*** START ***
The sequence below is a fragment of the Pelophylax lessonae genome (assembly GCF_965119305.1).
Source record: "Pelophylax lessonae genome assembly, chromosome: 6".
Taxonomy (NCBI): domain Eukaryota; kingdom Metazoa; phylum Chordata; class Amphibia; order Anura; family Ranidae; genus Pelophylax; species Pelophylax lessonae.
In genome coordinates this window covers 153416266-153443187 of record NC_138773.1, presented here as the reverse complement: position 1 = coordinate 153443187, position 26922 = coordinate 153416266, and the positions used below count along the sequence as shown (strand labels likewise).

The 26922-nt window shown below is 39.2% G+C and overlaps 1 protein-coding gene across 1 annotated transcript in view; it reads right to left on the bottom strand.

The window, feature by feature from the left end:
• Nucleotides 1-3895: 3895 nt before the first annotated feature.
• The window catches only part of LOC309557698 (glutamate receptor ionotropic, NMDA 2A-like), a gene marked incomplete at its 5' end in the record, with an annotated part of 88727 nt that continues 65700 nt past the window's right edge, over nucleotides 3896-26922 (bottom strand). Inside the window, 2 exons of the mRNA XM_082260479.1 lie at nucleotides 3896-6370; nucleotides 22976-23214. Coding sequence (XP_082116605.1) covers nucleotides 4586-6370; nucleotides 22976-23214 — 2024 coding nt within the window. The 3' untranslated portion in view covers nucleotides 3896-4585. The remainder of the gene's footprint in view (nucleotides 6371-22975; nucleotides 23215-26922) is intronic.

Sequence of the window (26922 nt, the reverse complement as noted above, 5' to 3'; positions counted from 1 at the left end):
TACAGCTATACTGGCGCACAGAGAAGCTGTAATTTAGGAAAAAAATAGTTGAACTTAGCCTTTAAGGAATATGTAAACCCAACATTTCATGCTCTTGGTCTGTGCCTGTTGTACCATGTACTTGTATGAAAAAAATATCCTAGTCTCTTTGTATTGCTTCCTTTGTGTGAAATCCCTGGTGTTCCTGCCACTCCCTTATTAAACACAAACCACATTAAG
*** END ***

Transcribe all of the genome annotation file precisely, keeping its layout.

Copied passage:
The sequence below is a fragment of the Pelophylax lessonae genome (assembly GCF_965119305.1).
Source record: "Pelophylax lessonae genome assembly, chromosome: 6".
Taxonomy (NCBI): domain Eukaryota; kingdom Metazoa; phylum Chordata; class Amphibia; order Anura; family Ranidae; genus Pelophylax; species Pelophylax lessonae.
In genome coordinates this window covers 153416266-153443187 of record NC_138773.1, presented here as the reverse complement: position 1 = coordinate 153443187, position 26922 = coordinate 153416266, and the positions used below count along the sequence as shown (strand labels likewise).

The 26922-nt window shown below is 39.2% G+C and overlaps 1 protein-coding gene across 1 annotated transcript in view; it reads right to left on the bottom strand.

The window, feature by feature from the left end:
• Nucleotides 1-3895: 3895 nt before the first annotated feature.
• The window catches only part of LOC309557698 (glutamate receptor ionotropic, NMDA 2A-like), a gene marked incomplete at its 5' end in the record, with an annotated part of 88727 nt that continues 65700 nt past the window's right edge, over nucleotides 3896-26922 (bottom strand). Inside the window, 2 exons of the mRNA XM_082260479.1 lie at nucleotides 3896-6370; nucleotides 22976-23214. Coding sequence (XP_082116605.1) covers nucleotides 4586-6370; nucleotides 22976-23214 — 2024 coding nt within the window. The 3' untranslated portion in view covers nucleotides 3896-4585. The remainder of the gene's footprint in view (nucleotides 6371-22975; nucleotides 23215-26922) is intronic.

Sequence of the window (26922 nt, the reverse complement as noted above, 5' to 3'; positions counted from 1 at the left end):
TACAGCTATACTGGCGCACAGAGAAGCTGTAATTTAGGAAAAAAATAGTTGAACTTAGCCTTTAAGGAATATGTAAACCCAACATTTCATGCTCTTGGTCTGTGCCTGTTGTACCATGTACTTGTATGAAAAAAATATCCTAGTCTCTTTGTATTGCTTCCTTTGTGTGAAATCCCTGGTGTTCCTGCCACTCCCTTATTAAACACAAACCACATTAAG